Bundle up, Stags. Our New England winter has finally arrived! If you have not experienced a Connecticut snowstorm yet, last week’s blizzard was probably a huge wake-up call for some of you warm-weather students. While I’m sure you may have been prepared with the basic seasonal attire you saw in movies or read about in a magazine, like a coat, snow boots or mittens, there are definitely some secret insider materials you don’t know about that will help you survive the upcoming brutal temperatures. Thankfully, you’re in luck! I have been a Connecticut resident all of my life, so it’s safe to say that I know which products will get you through the toughest of winter storms. 

Thermal – My absolute necessity for any cold-weather includes my Heat Holders thermal socks and gloves. Not only do they stop any wind from cutting through to my skin, but they come in an extensive range of pretty colors. Without gloves, my hands usually swell or form hives from the outdoor temperatures. However, I have never experienced this when wearing these gloves. You can buy your own pair on either the Heat Holders website or Amazon. Additionally, if you don’t like wearing gloves, I suggest purchasing some HotHands hand warmers so you can quickly heat up what will be the ice blocks at the end of your arms.

Headwear – My ears are probably the first body part to freeze when I walk outside. No matter how much I try to cover them with my hair to keep them warm, it never works. That’s why I always wear either my hat, earmuffs or a Heat Factory headband. Each of these products fully covers my ears and blocks the wind from attacking. I can’t see why anyone wouldn’t want to protect their ears. It’s the worst feeling when they start to heat up again and burn! 

Layers – Most people forget that your coat is not enough to stop the wind from making you freeze. A simple extra layer of clothing will do wonders to keep you warm. I personally like wearing a long sleeve thermal shirt or turtleneck under a hoodie or another top. Then, I’ll wear thermal or regular leggings under my sweats or jeans. It may seem uncomfortable at first, but you’ll be sure to thank me later.

Now that you know to wear thermal socks, gloves, headwear and multiple layers, you’re ready to go outside! Here are some winter activity suggestions that will, without a doubt, leave you with some unforgettable memories.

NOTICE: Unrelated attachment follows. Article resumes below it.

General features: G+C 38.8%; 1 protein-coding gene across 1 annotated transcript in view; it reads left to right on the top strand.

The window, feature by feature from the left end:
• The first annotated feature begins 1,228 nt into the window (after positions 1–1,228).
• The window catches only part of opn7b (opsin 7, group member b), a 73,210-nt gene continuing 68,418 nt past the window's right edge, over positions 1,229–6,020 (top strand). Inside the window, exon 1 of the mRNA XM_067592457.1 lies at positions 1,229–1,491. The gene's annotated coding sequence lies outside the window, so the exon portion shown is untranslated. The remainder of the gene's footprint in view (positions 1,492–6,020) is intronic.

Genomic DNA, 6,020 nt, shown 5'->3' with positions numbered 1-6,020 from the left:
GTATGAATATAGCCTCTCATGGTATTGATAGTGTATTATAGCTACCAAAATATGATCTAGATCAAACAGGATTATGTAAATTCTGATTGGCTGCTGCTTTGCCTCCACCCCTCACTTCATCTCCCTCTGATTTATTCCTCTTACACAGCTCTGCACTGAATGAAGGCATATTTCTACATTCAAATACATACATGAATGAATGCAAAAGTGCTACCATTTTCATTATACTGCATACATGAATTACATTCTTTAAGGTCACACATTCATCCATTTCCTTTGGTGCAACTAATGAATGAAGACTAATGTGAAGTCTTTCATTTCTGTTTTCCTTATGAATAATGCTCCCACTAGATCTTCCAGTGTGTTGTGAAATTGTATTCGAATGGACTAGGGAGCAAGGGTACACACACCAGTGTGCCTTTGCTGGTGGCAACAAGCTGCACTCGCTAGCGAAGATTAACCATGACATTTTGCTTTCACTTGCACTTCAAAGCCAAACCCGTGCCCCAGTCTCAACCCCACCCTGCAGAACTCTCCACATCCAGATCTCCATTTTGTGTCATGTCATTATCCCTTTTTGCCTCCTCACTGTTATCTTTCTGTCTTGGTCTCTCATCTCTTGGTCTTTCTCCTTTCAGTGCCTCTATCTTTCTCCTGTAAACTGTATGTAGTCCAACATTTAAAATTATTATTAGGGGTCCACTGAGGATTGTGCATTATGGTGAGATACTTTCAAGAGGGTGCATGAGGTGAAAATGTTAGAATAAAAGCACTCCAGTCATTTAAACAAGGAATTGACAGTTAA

Sledding – A popular tradition for Fairfield students consists of finding a group of friends and sledding down the hill behind the DiMenna-Nyselius Library. I’ve heard of some people using their mattresses, storage box lids and a whole bunch of other creative alternatives. However, a typical plastic sled ranges anywhere from $10 to $20 at your local Home Depot or Walmart. But, then again, those crazy choices may just lead to more memorable moments.

Build – Feeling creative? Snow is the perfect material to build anything your mind can think of. Some usual creations include snowmen, an igloo or snow angels. However, I can’t guarantee that your art will last very long due to unpredictable weather and students looking to have some fun, so remember to take a picture to save the memory!

Snowball fight – Can we have a snowball fight in the Quad? I’ve seen so many other schools break out in a full-on war against their friends. It looks like so much fun, and I feel like this would be an awesome way to build our Stag community up since COVID-19 has ruined most of our opportunities to mingle. Please reach out to me in some way if you ever want to have a snowball fight!

When all is said and done, and you’re finished playing in the snow, you’ll soon peel off the several layers of clothing that have kept you warm all day. You’ll gladly curl up in your cozy sheets and chug a huge mug of hot chocolate while watching some Netflix…well, that’s what I’ll do at least. I hope these tips and tricks will help you get through the start of a cold New England winter!

About The Author

-- Senior I Executive Editor I English Creative Writing & Digital Journalism --

Brooke is a senior English Creative Writing and Digital Journalism major, with minors in Film, Television & Media and Editing & Publishing. She plans to pursue a career in screenwriting after graduation.

Leave a Reply

Your email address will not be published.